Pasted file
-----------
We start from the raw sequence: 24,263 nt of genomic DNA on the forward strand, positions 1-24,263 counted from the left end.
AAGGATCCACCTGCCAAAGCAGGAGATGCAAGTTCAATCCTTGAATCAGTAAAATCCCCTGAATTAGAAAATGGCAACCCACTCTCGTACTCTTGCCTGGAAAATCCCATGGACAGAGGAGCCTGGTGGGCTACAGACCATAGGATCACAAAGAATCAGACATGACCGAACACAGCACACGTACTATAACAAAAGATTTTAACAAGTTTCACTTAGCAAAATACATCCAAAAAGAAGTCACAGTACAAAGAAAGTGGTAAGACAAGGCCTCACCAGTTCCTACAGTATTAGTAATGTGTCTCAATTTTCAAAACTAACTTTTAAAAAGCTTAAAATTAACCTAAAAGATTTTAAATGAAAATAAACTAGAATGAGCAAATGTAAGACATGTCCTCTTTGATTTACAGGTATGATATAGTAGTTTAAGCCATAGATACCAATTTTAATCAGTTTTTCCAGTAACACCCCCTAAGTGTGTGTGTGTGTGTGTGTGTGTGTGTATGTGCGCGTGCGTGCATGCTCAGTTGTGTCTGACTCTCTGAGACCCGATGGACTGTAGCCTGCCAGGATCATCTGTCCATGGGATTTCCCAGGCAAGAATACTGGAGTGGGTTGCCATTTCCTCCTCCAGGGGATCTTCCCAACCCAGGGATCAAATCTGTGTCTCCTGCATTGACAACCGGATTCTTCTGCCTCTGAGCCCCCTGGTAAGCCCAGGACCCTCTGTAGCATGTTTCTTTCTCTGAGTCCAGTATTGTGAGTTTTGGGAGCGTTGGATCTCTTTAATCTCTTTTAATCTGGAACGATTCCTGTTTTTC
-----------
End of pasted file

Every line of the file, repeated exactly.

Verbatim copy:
We start from the raw sequence: 24,263 nt of genomic DNA on the forward strand, positions 1-24,263 counted from the left end.
AAGGATCCACCTGCCAAAGCAGGAGATGCAAGTTCAATCCTTGAATCAGTAAAATCCCCTGAATTAGAAAATGGCAACCCACTCTCGTACTCTTGCCTGGAAAATCCCATGGACAGAGGAGCCTGGTGGGCTACAGACCATAGGATCACAAAGAATCAGACATGACCGAACACAGCACACGTACTATAACAAAAGATTTTAACAAGTTTCACTTAGCAAAATACATCCAAAAAGAAGTCACAGTACAAAGAAAGTGGTAAGACAAGGCCTCACCAGTTCCTACAGTATTAGTAATGTGTCTCAATTTTCAAAACTAACTTTTAAAAAGCTTAAAATTAACCTAAAAGATTTTAAATGAAAATAAACTAGAATGAGCAAATGTAAGACATGTCCTCTTTGATTTACAGGTATGATATAGTAGTTTAAGCCATAGATACCAATTTTAATCAGTTTTTCCAGTAACACCCCCTAAGTGTGTGTGTGTGTGTGTGTGTGTGTGTATGTGCGCGTGCGTGCATGCTCAGTTGTGTCTGACTCTCTGAGACCCGATGGACTGTAGCCTGCCAGGATCATCTGTCCATGGGATTTCCCAGGCAAGAATACTGGAGTGGGTTGCCATTTCCTCCTCCAGGGGATCTTCCCAACCCAGGGATCAAATCTGTGTCTCCTGCATTGACAACCGGATTCTTCTGCCTCTGAGCCCCCTGGTAAGCCCAGGACCCTCTGTAGCATGTTTCTTTCTCTGAGTCCAGTATTGTGAGTTTTGGGAGCGTTGGATCTCTTTAATCTCTTTTAATCTGGAACGATTCCTGTTTTTC